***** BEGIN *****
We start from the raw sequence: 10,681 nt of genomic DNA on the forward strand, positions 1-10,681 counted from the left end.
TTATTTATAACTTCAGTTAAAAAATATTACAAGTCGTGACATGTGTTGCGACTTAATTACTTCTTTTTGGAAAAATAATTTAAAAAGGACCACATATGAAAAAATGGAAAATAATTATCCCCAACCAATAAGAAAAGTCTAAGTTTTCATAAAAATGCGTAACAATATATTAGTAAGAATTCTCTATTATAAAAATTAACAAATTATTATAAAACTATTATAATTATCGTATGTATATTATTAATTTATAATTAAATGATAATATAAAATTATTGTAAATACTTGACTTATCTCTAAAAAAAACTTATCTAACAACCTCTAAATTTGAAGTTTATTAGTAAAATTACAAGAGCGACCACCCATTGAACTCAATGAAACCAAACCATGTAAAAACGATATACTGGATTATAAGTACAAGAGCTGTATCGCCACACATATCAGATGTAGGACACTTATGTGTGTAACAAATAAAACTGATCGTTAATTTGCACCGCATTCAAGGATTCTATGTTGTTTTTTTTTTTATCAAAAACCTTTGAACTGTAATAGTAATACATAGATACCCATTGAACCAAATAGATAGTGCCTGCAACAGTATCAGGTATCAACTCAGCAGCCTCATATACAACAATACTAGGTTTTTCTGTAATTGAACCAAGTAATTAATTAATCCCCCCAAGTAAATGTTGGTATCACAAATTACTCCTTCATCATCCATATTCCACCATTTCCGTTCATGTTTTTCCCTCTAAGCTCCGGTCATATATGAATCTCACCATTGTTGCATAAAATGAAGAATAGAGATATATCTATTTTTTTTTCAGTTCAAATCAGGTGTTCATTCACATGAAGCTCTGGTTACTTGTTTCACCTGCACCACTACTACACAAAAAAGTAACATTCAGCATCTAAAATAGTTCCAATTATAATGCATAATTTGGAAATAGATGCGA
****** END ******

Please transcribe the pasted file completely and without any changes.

We start from the raw sequence: 10,681 nt of genomic DNA on the forward strand, positions 1-10,681 counted from the left end.
TTATTTATAACTTCAGTTAAAAAATATTACAAGTCGTGACATGTGTTGCGACTTAATTACTTCTTTTTGGAAAAATAATTTAAAAAGGACCACATATGAAAAAATGGAAAATAATTATCCCCAACCAATAAGAAAAGTCTAAGTTTTCATAAAAATGCGTAACAATATATTAGTAAGAATTCTCTATTATAAAAATTAACAAATTATTATAAAACTATTATAATTATCGTATGTATATTATTAATTTATAATTAAATGATAATATAAAATTATTGTAAATACTTGACTTATCTCTAAAAAAAACTTATCTAACAACCTCTAAATTTGAAGTTTATTAGTAAAATTACAAGAGCGACCACCCATTGAACTCAATGAAACCAAACCATGTAAAAACGATATACTGGATTATAAGTACAAGAGCTGTATCGCCACACATATCAGATGTAGGACACTTATGTGTGTAACAAATAAAACTGATCGTTAATTTGCACCGCATTCAAGGATTCTATGTTGTTTTTTTTTTTATCAAAAACCTTTGAACTGTAATAGTAATACATAGATACCCATTGAACCAAATAGATAGTGCCTGCAACAGTATCAGGTATCAACTCAGCAGCCTCATATACAACAATACTAGGTTTTTCTGTAATTGAACCAAGTAATTAATTAATCCCCCCAAGTAAATGTTGGTATCACAAATTACTCCTTCATCATCCATATTCCACCATTTCCGTTCATGTTTTTCCCTCTAAGCTCCGGTCATATATGAATCTCACCATTGTTGCATAAAATGAAGAATAGAGATATATCTATTTTTTTTTCAGTTCAAATCAGGTGTTCATTCACATGAAGCTCTGGTTACTTGTTTCACCTGCACCACTACTACACAAAAAAGTAACATTCAGCATCTAAAATAGTTCCAATTATAATGCATAATTTGGAAATAGATGCGA